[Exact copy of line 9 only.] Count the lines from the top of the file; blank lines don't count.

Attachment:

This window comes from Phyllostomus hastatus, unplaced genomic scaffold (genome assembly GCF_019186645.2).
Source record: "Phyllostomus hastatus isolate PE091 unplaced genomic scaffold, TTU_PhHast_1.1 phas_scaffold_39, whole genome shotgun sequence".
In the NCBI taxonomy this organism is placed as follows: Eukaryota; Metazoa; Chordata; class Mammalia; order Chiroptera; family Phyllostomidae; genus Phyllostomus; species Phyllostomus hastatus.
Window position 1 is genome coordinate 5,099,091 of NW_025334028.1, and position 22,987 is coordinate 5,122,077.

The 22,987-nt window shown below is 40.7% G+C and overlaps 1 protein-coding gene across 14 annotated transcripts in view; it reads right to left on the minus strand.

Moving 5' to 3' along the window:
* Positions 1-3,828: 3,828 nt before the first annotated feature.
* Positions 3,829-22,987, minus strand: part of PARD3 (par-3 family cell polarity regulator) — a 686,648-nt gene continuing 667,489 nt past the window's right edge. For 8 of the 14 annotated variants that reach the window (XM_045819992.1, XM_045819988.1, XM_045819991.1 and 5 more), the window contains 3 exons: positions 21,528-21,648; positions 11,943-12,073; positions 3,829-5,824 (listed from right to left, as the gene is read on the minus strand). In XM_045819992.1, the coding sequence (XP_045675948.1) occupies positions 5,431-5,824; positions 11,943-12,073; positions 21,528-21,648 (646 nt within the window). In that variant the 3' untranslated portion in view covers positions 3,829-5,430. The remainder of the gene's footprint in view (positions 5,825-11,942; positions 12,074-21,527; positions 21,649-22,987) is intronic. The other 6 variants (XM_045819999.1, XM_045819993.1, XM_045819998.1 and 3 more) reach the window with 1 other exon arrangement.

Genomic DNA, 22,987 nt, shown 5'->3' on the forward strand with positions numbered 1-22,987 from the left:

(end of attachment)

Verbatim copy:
Genomic DNA, 22,987 nt, shown 5'->3' on the forward strand with positions numbered 1-22,987 from the left: